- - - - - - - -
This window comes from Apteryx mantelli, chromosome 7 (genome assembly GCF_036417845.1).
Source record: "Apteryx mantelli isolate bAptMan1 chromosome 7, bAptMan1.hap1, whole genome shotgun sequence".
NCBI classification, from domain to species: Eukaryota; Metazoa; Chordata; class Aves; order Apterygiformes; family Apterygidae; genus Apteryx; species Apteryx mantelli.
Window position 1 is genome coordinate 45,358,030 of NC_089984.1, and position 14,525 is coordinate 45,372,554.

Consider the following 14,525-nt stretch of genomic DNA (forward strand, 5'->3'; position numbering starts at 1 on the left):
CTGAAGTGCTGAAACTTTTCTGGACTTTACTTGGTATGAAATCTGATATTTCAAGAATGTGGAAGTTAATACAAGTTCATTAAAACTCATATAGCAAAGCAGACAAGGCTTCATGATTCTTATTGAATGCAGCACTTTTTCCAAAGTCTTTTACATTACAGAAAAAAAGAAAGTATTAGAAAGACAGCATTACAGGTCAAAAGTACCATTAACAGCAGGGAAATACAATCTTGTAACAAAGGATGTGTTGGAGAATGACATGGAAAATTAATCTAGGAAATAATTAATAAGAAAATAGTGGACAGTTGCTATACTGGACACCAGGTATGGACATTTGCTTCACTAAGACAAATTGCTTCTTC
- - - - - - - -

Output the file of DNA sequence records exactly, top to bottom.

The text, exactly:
This window comes from Apteryx mantelli, chromosome 7 (genome assembly GCF_036417845.1).
Source record: "Apteryx mantelli isolate bAptMan1 chromosome 7, bAptMan1.hap1, whole genome shotgun sequence".
NCBI classification, from domain to species: Eukaryota; Metazoa; Chordata; class Aves; order Apterygiformes; family Apterygidae; genus Apteryx; species Apteryx mantelli.
Window position 1 is genome coordinate 45,358,030 of NC_089984.1, and position 14,525 is coordinate 45,372,554.

Consider the following 14,525-nt stretch of genomic DNA (forward strand, 5'->3'; position numbering starts at 1 on the left):
CTGAAGTGCTGAAACTTTTCTGGACTTTACTTGGTATGAAATCTGATATTTCAAGAATGTGGAAGTTAATACAAGTTCATTAAAACTCATATAGCAAAGCAGACAAGGCTTCATGATTCTTATTGAATGCAGCACTTTTTCCAAAGTCTTTTACATTACAGAAAAAAAGAAAGTATTAGAAAGACAGCATTACAGGTCAAAAGTACCATTAACAGCAGGGAAATACAATCTTGTAACAAAGGATGTGTTGGAGAATGACATGGAAAATTAATCTAGGAAATAATTAATAAGAAAATAGTGGACAGTTGCTATACTGGACACCAGGTATGGACATTTGCTTCACTAAGACAAATTGCTTCTTC